Of course debating which shade of gray is darker is often an excuse to ignore the fact that one’s preferred shade while lighter is still too dark.

  16. Justin H. says:

    Turner & Hooch is WAY worse than Captain Ron. Waaaaay worse.

  17. Wait a minute, Turner & Hooch is worse than Captain Ron?

  18. With Lowell, I’m skeptical that there’s an objective standard of what we should or shouldn’t watch. I know my standards have developed and changed in my own life, and think that’s fine.

    I was in high school when Titanic came out. I remember Bob and I decided not to see it, for the exact reason most teenagers like us did see it. We felt that decision was important at the time, both as impressionable young men trying to live chaste lives and as a statement to ourselves and others that we had “transcended” the rating system (translation: “get off our backs if we want to see R rated movies. Can’t you see how mature we are?”). Similarly, I wouldn’t want to show graphically violent movies to young children who could get seriously frightened or deeply emotionally affected.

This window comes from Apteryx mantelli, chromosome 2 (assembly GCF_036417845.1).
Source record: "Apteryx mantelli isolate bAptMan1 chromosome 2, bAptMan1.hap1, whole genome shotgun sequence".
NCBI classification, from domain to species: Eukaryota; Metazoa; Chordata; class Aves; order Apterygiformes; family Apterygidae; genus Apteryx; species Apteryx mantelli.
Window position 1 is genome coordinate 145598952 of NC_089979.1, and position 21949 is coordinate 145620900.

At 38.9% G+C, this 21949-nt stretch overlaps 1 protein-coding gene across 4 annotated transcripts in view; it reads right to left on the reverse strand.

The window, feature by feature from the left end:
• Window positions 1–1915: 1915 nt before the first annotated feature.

Now seeing Titanic doesn’t bother me. In fact, now that I’m married, my sex-in-movies tolerance has gone way up. Naked bodies? I don’t know what y’all do with your own spouses, but trust me, I’ve seen it before. Nudity really doesn’t affect me. Others may feel differently, and thatÂ’s fine for them.

    Some things do make me uncomfortable, though. I have a hard time with blatant and glorified adultery, for example, whether there’s nudity or not. But while it bothers me, I don’t necessarily regret having seen a movie with it. On the other hand, sometimes I might regret seeing a movie, but I don’t feel like I’ve “sinned” if I do.

    Since I don’t consider it a “sin” to have glimpsed something on the screen that I wish I wouldn’t have, I don’t consider choosing my movies to be very much of a problem for myself. You can actually get pretty good info about a movie before you go, and if something that bothers you does get past your screening, it’s not the end of the world. You can try to screen even better in the future. If it really bothers you, you can get up and leave.